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How some women never get sick

  • Story Highlights
  • Taking a cold shower may help boost your energy and reduce pain
  • Some say ginger works wonders for certain gastrointestinal issues
  • Garlic has antioxidants that boost immunity and fight inflammation
  • Thinking positively may also help you fight off illness
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By Alicia Potter
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Health

They survive cold season without a sniffle. They fly in germ-packed airplanes unscathed. And they somehow avoid stomach bugs that decimate the office. Wish you could be one of these women who never get sick? Try one or -- even better -- all of these seven secrets, and you may join this club come flu season.

Some say getting a massage once a month is key to fighting off bugs.

1. Get a massage

For the past three years, Mindy Hardwick, 38, of Lake Stevens, Washington, has dodged all the major bugs while volunteering at schools and a juvenile-detention center. Her secret weapon: a monthly massage. Hardwick even sailed through a move (selling her first house) without the post stress blahs. "It's got to be the massage," she says. "I'm convinced it's like taking medicine."

Most studies show that massage can reduce anxiety, blood pressure, and heart rate -- and lowering these is likely to cause your stress level to drop, one key to building immunity. Health.com: What kind of massage is best for you?

"Decreasing stress increases your immune cells," says Tiffany Field, PhD, director of the Touch Research Institute of the University of Miami School of Medicine.

Make massage work for you: Any type of rubdown is fine, as long as you ask for moderate pressure, Field says. The therapist's touch should be vigorous enough to move or indent skin but not so hard that it causes pain. How often do you need one? There's no science on that, but experts say once a month (or more) is worthwhile. Check with your insurance provider to see if massage therapy is covered. If cost is an issue, check out massage schools, which sometimes offer discounted services.

You can take matters into your own hands, too, by showering with a stiff, natural-bristle brush; like moderate-pressure massage, this stimulates pressure receptors under the skin, Field says. A brush we like: Earth Therapeutics Far Reaching Back Brush ($7; www.mothernature.com) And couples who massage each other for 10 minutes a few times a week can reap significant benefits, Field adds. Tune up your technique with Gaiam's Massage Practice: Acupressure DVD ($10; www.gaiam.com).

2. Take a cold shower

Gwendolyn Witherspoon, 54, of Baltimore, came across her stay-healthy secret -- an icy shower -- during a power outage. "I felt great afterward," she says. A year later, she says her chilly regimen keeps her cold-free, her skin glowing, and her energy level higher than ever. Health.com: Boost your energy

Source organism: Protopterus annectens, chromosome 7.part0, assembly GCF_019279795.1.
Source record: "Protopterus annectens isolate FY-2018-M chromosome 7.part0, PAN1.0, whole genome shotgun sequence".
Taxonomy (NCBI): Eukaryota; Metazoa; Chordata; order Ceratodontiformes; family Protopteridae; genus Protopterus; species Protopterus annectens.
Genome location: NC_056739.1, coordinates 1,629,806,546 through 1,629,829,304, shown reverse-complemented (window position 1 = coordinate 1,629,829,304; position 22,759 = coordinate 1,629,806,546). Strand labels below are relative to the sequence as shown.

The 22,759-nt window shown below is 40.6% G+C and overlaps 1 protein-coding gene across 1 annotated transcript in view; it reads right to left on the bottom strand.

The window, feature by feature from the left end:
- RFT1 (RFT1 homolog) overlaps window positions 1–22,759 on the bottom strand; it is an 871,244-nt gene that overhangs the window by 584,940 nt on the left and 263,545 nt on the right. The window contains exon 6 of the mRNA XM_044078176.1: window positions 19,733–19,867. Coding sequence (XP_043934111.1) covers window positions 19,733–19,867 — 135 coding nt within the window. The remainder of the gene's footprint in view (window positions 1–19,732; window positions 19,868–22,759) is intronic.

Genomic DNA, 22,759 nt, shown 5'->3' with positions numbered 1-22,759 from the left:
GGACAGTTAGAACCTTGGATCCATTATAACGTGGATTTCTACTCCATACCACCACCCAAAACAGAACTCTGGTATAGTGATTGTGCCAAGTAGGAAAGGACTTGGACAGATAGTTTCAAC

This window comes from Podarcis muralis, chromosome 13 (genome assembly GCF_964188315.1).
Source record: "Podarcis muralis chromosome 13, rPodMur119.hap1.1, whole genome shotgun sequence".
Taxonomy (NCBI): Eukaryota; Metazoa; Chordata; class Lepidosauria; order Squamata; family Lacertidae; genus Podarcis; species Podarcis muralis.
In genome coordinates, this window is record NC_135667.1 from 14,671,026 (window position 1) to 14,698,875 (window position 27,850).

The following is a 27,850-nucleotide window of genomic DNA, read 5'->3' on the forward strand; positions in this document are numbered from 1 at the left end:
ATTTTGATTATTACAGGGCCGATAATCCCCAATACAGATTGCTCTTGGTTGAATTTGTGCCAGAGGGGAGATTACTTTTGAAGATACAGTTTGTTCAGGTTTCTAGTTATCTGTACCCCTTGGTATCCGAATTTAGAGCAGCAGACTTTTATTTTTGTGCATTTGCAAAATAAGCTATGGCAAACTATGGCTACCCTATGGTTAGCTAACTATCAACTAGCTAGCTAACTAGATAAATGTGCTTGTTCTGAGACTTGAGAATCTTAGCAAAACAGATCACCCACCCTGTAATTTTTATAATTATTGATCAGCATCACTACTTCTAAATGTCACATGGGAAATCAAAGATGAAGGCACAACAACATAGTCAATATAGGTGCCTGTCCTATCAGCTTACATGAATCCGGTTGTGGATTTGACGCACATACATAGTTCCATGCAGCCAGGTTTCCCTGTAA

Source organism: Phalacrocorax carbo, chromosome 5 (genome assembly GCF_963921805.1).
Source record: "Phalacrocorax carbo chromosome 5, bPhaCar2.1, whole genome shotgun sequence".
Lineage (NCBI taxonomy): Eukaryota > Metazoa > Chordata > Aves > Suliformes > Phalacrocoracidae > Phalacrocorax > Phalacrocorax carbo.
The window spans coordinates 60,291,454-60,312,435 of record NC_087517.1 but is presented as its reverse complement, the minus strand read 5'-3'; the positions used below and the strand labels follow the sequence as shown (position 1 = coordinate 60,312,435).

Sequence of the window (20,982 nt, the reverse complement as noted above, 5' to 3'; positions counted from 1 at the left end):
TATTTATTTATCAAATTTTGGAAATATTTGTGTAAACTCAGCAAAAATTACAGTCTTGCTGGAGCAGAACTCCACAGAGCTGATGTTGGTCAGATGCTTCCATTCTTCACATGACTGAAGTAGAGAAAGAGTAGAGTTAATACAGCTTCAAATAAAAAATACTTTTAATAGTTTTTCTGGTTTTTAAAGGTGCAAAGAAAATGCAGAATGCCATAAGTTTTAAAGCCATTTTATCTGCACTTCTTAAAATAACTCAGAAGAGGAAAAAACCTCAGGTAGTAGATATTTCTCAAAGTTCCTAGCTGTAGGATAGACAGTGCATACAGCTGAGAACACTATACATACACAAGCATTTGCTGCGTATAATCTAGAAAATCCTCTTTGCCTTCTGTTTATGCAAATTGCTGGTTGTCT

The scientific jury's still out on cold showers, but Mary Ann Bauman, MD, author of "Fight Fatigue: Six Simple Steps to Maximize Your Energy," says there's no harm in trying. Devotees claim cold showers help with low energy, migraines, circulation, and pain reduction, in addition to enabling women to age gracefully. (Some even argue that they're the French woman's secret to firm breasts.)

Make cold showers work for you: Try small doses. Witherspoon limits her 10-minute cold showers to summertime; in the winter, she opts for a 1-minute blast at the end of a warm shower.

Consult your doctor if you have cardiovascular problems, because the sudden chill can cause a spike in blood pressure.

3. Treat GI problems "gingerly"

In the last five years, Gwynne Berry, 39, of Waterbury, Vermont, has avoided serious bouts of constipation by sipping a soothing home brew. When irregularity looms, she puts a few slices of peeled fresh ginger into a mug of hot water, steeps it for five minutes, and adds honey. "It tastes great and works like a charm," Berry says. She sees results in about three hours, sans the diarrhea many conventional laxatives cause.

For centuries, ginger has been the go-to root for a wide range of GI distresses. Researchers believe its compounds stimulate digestive secretions, improve intestinal muscle tone, and help move food through the gastrointestinal tract.

It's also safe to take ginger in small doses (less than 1,000 milligrams) for a short period of time during pregnancy, says Joyce Frye, a doctor of osteopathy and clinical assistant professor at the Center for Integrative Medicine at the University of Maryland School of Medicine in Baltimore, Maryland. Berry used it during both her pregnancies and had little morning sickness.

Make ginger work for you: Fresh ginger sipped in tea or eaten straight-up is best, says Sari Greaves, RD, of New York Presbyterian Hospital--Weill Cornell Medical Center in New York City. But ginger in other forms (dried, powdered, cooked) can be effective, too. A tea to try: Yogi Lemon Ginger Tea and Traditional Medicinals' Organic Ginger Aid ($4 to $5; grocery stores). Ginger ale? Most brands have little or no real ginger and lots of high-fructose corn syrup.

4. Lather up (a lot)

Chris Pope Campbell, 39, of East Greenwich, Rhode Island, washes her hands up to a dozen times a day after using the restroom, upon returning home after work and errands, after blowing her nose, before eating. That's unusual. Surveys suggest less than half of us are so vigilant. Campbell's thrilled with the results: "I rarely get a cold, and there hasn't been a stomach flu in my family for more than five years."